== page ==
- complex financial situations such as larger assets or estates.
- complex personal situations such a large family, complex situations such as a divorcees or step families, or if there are no obvious beneficiaries.
- beneficiaries who are unable to manage assets for themselves.
- closely held business interests.
Will trusts and married couples
Another use for will trusts is by married couples and civil partners. A will trust is set up in conjunction with splitting up ownership of the family home, so that each partner owns 50%. Instead of leaving their share of the property to each other, they leave it to a trust which comes into being on the death of the first partner. If you have used a will trust in this way and your spouse dies, you have the right to keep living in your home. If you have to move into residential long term care, only the share of the house that you own will be assessed by the local authority for funding eligibility.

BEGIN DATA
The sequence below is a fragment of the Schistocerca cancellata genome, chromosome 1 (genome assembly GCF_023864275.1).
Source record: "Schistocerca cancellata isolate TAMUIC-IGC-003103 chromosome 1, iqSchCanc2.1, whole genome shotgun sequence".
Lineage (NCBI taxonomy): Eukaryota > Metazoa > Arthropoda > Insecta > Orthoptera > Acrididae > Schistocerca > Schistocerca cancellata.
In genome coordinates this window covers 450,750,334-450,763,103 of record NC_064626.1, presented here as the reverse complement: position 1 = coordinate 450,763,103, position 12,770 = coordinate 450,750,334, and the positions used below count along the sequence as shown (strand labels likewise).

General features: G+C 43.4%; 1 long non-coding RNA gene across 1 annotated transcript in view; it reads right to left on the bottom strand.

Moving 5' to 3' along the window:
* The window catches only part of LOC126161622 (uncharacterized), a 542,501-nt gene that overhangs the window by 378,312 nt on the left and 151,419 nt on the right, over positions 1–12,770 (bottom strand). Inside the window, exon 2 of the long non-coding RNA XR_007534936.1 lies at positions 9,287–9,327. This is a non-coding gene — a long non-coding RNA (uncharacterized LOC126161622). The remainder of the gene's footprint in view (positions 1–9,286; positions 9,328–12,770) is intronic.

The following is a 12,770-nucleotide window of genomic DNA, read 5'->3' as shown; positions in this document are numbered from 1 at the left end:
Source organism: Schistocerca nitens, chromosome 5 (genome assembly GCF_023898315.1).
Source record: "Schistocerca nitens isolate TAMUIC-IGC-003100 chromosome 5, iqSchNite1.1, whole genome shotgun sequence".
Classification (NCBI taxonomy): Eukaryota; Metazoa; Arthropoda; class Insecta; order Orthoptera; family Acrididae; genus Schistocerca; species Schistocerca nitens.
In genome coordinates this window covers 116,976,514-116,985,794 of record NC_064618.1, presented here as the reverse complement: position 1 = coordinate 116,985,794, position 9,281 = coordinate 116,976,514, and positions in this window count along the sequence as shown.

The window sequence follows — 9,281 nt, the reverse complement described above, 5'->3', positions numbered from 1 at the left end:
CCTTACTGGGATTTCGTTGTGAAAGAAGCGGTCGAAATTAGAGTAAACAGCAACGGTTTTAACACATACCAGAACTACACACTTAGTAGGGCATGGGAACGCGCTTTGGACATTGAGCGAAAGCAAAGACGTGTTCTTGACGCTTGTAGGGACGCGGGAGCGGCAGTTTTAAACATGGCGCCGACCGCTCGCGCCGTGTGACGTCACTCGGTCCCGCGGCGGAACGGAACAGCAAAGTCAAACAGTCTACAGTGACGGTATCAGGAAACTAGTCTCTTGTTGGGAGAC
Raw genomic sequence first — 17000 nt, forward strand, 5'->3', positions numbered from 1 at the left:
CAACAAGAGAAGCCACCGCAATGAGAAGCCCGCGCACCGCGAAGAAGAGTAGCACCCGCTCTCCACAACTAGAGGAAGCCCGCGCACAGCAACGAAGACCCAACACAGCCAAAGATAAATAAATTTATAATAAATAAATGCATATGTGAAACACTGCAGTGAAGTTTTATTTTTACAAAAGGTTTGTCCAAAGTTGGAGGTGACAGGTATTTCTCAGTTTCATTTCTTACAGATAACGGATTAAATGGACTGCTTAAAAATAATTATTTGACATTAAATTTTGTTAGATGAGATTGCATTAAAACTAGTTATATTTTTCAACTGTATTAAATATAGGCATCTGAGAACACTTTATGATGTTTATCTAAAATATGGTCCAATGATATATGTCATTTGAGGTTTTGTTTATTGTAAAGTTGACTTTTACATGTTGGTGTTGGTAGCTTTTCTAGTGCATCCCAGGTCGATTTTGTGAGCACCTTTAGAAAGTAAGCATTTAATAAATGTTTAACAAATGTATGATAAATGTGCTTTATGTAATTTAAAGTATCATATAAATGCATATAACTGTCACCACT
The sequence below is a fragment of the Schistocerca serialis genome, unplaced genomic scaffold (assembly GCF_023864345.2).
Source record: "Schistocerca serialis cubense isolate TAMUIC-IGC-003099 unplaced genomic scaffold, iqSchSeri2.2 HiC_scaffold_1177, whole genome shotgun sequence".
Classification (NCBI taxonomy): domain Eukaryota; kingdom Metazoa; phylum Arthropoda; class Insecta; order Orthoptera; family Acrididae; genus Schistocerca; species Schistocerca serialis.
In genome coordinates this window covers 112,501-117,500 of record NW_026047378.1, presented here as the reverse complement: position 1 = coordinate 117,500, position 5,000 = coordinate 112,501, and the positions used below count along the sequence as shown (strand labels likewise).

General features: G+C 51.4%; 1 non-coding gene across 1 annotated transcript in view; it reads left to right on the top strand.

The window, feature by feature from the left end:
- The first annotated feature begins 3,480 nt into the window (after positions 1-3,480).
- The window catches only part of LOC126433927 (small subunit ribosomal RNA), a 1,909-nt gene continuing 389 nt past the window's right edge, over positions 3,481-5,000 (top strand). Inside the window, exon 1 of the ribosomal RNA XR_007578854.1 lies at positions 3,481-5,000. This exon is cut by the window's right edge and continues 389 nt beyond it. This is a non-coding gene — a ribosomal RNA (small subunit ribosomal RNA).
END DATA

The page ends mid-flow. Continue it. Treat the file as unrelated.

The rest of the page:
Will trusts can also be used to avoid "sideways disinheritance". This occurs when one spouse dies, leaving behind a partner and children, who stand to inherit. If the remaining partner remarries and fails to provide for their children in a new will, there is a risk that everything will go to their new spouse instead of the children. Using a will trust can prevent this, as it is possible to specify exactly who the beneficiaries should be.
Do discuss any type of will trust with your chosen trustees as they are legally responsible for the management of the trust and therefore any tax implications. Different will trusts are susceptible to various taxes and tax exemptions, so it would be good to take financial advice.
Advice on choosing a trust
There are many different types of trust and each holds various benefits depending on your circumstances. To decide on the best trust for you we can put you in touch with a specialist financial adviser.
Get advice on choosing a trust
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Last updated: 01 July 2016